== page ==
1. Admissibility of Handwriting Analysis
Paul argues that Ziegler's testimony is not admissible under the Daubert guidelines because handwriting analysis does not qualify as reliable scientific evidence. His argument is without merit.(2) In Daubert, the Supreme Court held that Federal Rule of Evidence 702 controls decisions regarding the admissibility of expert testimony.(3) The Supreme Court declared that under rule 702, when "[f]aced with a proffer of expert scientific testimony . . . the trial judge must determine at the outset pursuant to Rule 104(a), whether the expert is proposing to testify to (1) scientific knowledge that (2) will assist the trier of fact to understand or determine a fact in issue." Daubert, 509 U.S. at 592. The Supreme Court stated that "[t]he inquiry envisioned by Rule 702 is, we emphasize, a flexible one" and that "Rule 702 . . . assign[s] to the trial judge the task of ensuring that an expert's testimony both rests on a reliable foundation and is relevant to the task at hand." Daubert, 509 U.S. at 594, 597. The Court also listed several factors to assist in the determination of whether evidence is scientifically reliable.(4) See Daubert, 509 U.S. 592-95.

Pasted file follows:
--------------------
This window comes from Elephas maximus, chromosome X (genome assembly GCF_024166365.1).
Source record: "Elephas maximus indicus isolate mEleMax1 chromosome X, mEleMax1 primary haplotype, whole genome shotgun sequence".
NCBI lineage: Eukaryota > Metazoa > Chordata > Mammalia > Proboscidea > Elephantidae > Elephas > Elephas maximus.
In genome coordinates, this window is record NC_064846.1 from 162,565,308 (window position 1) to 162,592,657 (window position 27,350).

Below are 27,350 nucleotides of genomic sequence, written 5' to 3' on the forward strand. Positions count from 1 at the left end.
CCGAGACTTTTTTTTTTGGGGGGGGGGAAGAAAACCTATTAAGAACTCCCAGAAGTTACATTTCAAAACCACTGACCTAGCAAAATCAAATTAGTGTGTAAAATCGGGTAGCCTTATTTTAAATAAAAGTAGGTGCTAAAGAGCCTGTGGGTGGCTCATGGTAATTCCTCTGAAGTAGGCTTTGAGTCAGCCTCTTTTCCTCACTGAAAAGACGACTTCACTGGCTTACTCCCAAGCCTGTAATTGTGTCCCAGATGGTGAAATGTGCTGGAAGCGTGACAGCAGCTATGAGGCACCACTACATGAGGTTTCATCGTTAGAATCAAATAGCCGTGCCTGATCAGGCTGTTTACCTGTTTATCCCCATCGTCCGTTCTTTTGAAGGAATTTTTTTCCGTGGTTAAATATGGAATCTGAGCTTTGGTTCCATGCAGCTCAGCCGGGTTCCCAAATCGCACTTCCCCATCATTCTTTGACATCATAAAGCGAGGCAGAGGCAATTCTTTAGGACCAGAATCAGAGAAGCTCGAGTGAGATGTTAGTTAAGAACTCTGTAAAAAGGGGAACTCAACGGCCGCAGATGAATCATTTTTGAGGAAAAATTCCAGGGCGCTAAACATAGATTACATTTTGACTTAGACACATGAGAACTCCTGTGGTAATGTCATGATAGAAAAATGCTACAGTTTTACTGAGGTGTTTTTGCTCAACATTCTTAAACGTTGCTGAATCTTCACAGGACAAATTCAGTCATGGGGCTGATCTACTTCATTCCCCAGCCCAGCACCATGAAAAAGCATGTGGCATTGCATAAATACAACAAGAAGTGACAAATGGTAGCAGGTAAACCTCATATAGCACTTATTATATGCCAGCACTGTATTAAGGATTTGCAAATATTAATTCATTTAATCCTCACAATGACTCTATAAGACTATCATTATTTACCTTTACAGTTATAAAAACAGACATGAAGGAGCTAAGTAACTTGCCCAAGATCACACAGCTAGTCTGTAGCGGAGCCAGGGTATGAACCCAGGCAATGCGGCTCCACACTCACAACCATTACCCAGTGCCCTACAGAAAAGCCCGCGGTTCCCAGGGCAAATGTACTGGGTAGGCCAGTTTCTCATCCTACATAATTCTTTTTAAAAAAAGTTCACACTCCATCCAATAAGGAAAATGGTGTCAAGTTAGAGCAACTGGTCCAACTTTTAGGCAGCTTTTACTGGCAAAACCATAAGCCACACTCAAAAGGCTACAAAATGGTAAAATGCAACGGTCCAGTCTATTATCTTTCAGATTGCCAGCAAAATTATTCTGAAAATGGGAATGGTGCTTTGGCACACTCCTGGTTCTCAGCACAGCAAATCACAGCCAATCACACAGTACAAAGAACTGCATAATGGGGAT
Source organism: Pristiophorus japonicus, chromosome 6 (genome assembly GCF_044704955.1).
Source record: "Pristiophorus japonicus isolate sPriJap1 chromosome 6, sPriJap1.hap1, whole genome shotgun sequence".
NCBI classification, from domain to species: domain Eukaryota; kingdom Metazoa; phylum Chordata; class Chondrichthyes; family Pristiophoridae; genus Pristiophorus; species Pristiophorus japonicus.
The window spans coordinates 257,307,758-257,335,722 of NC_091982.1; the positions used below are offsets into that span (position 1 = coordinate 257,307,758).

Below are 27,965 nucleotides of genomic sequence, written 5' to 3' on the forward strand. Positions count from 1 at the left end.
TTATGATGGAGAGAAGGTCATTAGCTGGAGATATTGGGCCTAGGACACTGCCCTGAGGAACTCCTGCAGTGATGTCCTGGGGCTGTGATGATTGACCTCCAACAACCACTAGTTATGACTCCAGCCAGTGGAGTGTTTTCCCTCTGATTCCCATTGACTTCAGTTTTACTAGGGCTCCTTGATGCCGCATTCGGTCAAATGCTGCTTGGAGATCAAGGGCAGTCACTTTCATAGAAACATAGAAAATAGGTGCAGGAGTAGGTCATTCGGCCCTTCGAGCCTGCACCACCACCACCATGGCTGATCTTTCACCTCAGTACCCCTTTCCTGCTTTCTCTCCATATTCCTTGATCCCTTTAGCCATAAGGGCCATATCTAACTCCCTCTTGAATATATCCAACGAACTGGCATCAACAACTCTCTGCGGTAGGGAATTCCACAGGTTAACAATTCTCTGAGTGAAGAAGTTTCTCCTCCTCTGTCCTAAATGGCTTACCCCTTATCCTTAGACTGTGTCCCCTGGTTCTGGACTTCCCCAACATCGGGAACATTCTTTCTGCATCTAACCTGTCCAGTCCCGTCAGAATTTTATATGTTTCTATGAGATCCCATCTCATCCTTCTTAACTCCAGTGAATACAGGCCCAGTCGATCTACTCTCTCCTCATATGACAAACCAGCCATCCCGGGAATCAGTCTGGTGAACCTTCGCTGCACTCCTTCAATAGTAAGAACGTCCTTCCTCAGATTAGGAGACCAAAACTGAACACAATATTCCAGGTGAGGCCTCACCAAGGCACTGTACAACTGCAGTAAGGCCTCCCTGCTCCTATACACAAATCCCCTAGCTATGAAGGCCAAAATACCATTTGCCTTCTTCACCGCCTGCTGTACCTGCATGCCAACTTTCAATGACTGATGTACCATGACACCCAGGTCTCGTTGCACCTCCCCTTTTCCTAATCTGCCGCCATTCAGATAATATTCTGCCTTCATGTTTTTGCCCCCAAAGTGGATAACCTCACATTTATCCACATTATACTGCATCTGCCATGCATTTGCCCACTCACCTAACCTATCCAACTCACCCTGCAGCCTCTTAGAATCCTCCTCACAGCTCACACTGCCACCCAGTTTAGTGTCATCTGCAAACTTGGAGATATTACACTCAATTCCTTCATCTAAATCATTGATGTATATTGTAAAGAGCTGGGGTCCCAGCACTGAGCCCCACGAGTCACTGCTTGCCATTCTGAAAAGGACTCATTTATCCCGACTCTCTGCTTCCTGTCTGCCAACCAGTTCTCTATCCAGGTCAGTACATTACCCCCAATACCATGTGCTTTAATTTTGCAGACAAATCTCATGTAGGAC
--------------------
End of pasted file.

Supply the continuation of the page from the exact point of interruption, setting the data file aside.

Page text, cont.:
Many circuits were split at the time of trial, however, on whether Daubert should apply to nonscientific expert testimony. Some held that the application of Daubert is limited to scientific testimony, while others used Daubert's guidance to ensure the reliability of all expert testimony presented at trial. Compare McKendall v. Crown Control Corp., 122 F.3d 803 (9th Cir. 1997) (limiting the application of Daubert to the evaluation of scientific testimony); with Watkins v. Telsmith, Inc., 121 F.3d 984 (5th Cir. 1997) (holding that the application of Daubert is not limited to scientific knowledge).